Manufacturers like to promote their products in stores via displays, models, and interactive tools. These allow you to compare products side-by-side, or see a range of compatible products. Your hobby shop may have scenery, hardware, vehicles, paints, adhesives and more displayed on special racks. In many cases, the racks have informative signs and graphics showing the basics of how the products work together. This can remove a lot of the guesswork for a new modeler, and make for an expedited shopping experience for more experienced modelers.

 

  1. Ask the experts

Most hobby shops employ modelers on their staff. Even if they don’t model trains, they may build military models, aircrafts, or vehicles. In such instances, they can usually answer questions about construction, painting, weathering, and scenery. By talking with an expert, you’ll be able to talk about what you are doing, and let them know any general products you’re interested in receiving a recommendation about. Your hobby shop should be willing to provide feedback and make recommendations — after all, they’re counting on you to return and become a lifelong customer.

 

  1. Books and DVDs

Are you a picture person? Imagine ordering a scenery how-to book online, only to find out that it’s completely text, or worse, receiving a DVD in a different language! Hobby shops aren’t libraries, but they should carry a number of model train books and DVD’s for you to browse. If you’re just starting in modeling, take time to flip through and choose some how-to books that fit your needs.

If you’re a seasoned modeler, or building a layout, books and DVDs about real railroads are great modeling reference. Not only can you see the train action on your favorite railroad, era or region, you can also look at features in the background for scenery and detailing ideas.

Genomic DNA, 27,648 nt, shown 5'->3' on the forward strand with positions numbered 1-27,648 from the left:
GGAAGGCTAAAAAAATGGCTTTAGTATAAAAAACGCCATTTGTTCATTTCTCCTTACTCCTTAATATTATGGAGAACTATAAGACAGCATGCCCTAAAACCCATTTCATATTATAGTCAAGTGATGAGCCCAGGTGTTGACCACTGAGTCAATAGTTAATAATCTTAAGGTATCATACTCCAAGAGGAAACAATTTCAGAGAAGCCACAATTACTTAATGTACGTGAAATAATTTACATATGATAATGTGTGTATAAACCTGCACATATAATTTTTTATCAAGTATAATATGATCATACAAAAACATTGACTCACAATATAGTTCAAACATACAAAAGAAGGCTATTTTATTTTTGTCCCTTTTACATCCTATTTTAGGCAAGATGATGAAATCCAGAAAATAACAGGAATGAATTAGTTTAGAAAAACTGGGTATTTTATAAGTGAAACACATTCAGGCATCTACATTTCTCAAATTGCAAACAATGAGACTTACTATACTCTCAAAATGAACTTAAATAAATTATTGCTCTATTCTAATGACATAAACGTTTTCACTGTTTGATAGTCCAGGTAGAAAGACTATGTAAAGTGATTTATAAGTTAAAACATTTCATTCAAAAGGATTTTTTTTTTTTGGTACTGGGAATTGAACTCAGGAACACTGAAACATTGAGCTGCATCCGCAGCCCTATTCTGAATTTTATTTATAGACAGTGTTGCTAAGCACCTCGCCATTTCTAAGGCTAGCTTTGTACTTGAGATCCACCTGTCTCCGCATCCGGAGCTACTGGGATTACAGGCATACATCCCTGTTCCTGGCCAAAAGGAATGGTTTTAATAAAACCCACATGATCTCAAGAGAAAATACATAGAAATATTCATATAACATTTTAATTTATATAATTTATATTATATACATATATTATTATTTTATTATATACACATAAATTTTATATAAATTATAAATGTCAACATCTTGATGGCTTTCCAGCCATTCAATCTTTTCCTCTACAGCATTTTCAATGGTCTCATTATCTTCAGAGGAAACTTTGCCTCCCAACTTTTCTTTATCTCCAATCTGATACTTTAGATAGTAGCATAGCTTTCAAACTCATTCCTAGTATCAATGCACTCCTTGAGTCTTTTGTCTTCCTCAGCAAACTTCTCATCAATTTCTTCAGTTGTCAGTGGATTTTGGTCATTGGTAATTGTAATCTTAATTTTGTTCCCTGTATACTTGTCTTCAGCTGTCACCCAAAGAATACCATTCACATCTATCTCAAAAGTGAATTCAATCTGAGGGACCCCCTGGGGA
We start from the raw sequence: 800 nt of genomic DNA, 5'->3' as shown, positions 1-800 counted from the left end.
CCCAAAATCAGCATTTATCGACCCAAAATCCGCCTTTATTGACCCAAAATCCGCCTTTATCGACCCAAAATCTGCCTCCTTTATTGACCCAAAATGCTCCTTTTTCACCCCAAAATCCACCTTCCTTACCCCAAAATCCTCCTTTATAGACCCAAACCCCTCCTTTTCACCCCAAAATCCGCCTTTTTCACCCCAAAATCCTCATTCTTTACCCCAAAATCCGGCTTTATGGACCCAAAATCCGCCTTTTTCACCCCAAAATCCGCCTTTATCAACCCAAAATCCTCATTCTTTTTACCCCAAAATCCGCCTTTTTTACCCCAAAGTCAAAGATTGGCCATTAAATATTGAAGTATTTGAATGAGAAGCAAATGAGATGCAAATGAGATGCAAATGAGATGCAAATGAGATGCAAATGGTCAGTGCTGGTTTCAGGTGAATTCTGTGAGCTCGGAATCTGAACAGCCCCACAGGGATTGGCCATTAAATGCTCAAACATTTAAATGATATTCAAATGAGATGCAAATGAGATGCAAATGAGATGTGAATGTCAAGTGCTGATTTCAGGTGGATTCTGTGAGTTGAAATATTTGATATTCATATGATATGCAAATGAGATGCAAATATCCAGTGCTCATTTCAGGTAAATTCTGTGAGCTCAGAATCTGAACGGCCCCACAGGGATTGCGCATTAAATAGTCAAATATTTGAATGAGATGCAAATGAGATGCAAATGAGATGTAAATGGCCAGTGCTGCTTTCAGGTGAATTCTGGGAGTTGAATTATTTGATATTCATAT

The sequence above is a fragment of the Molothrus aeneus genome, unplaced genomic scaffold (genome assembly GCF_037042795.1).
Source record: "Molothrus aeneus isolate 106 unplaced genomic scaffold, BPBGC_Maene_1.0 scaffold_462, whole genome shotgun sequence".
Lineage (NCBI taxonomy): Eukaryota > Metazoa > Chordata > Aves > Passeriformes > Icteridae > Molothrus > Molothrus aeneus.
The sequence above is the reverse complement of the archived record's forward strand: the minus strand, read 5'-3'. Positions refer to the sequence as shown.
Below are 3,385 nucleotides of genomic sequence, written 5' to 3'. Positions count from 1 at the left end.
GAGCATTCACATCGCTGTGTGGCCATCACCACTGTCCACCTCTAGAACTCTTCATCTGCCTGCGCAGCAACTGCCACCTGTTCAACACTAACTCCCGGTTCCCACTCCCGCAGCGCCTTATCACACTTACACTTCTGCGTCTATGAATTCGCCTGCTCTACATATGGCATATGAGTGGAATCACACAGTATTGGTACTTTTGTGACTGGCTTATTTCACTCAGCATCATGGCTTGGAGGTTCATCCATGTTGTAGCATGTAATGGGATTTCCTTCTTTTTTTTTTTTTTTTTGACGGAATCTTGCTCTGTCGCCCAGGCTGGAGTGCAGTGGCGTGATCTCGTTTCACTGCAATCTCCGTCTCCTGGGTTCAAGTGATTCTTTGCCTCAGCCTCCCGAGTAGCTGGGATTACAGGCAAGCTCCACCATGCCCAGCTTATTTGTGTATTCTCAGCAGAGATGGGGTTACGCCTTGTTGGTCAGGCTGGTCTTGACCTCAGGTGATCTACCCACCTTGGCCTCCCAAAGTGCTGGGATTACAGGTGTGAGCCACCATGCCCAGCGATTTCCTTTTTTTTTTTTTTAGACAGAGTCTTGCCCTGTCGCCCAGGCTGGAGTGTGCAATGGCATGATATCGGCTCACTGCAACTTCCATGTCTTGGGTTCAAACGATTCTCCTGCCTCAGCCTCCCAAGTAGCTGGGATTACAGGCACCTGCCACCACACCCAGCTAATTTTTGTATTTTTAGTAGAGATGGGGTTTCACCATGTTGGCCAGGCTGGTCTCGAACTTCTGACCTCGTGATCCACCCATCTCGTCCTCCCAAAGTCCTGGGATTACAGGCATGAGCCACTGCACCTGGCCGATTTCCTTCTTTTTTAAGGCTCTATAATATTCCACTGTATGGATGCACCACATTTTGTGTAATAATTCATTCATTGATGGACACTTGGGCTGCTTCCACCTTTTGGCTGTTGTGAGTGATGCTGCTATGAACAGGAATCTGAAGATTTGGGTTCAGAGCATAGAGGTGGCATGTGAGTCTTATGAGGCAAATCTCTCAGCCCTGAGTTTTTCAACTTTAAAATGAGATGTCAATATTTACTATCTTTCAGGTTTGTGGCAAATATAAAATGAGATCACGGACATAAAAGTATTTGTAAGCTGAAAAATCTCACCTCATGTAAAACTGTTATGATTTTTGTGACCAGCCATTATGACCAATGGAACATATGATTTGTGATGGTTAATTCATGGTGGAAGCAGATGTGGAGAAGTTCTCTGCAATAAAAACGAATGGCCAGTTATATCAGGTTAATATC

1. A learning experience

Many great hobby shops foster the personal growth of their customers. It’s becoming more common for stores to host lectures and offer how-to classes on model railroading topics. Subjects can range from scenery, to DCC, to weathering and detailing. In addition, many shops sponsor or advertise local model railroad clubs and railroad events. Check out the bulletin board – you might find something you want to visit!

 

  1. Model railroading ideas sometimes come from other hobbies

 Don’t limit yourself by exclusively purchasing products made for model railroading. Yes, in general, those items are your safest bets, however, you could be missing out on nuggets of information for your layout. Full-line hobby shops often carry military, aircraft, vehicle, and other modeling supplies that can also be used for model train layouts. Craft supplies are also common in hobby stores.

Additionally, are there dioramas on display? Check them out, and if you see a scene or painting technique you can apply to your model railroad, ask how it was done. By expanding your product base, you’re tapping into numerous new, unique looks and techniques for your model train layouts.

 

  1. Meet other modelers

Model railroading can sometimes be a solitary and isolating hobby. Staying active in your community by visiting your local hobby shop can connect you with other model railroaders and hobbyists. Some hobby shops encourage camaraderie between its customers by running contests, hosting events, and even sponsoring a local model railroad club.

Often times, there will be a wide range of experience amongst your fellow shoppers, from novice to experts. Engaging with those on the same skill level as you serves as a way to gauge your progress and share similar experiences. Seasoned hobbyists can act as mentors, and are typically eager to give advice and guidance.

Even if you’ve been in the hobby for decades, sometimes a chat with someone new to the hobby can provide an insight you haven’t considered, and interacting with other modelers can revitalize your interest and reignite your passion for the hobby.

 

One thing is for sure, when you are visiting a local shop, look for Walthers products. Shops that carry the Walthers brand are good shops, and if they don’t they are missing an iconic brand that has led the industry for 85 years.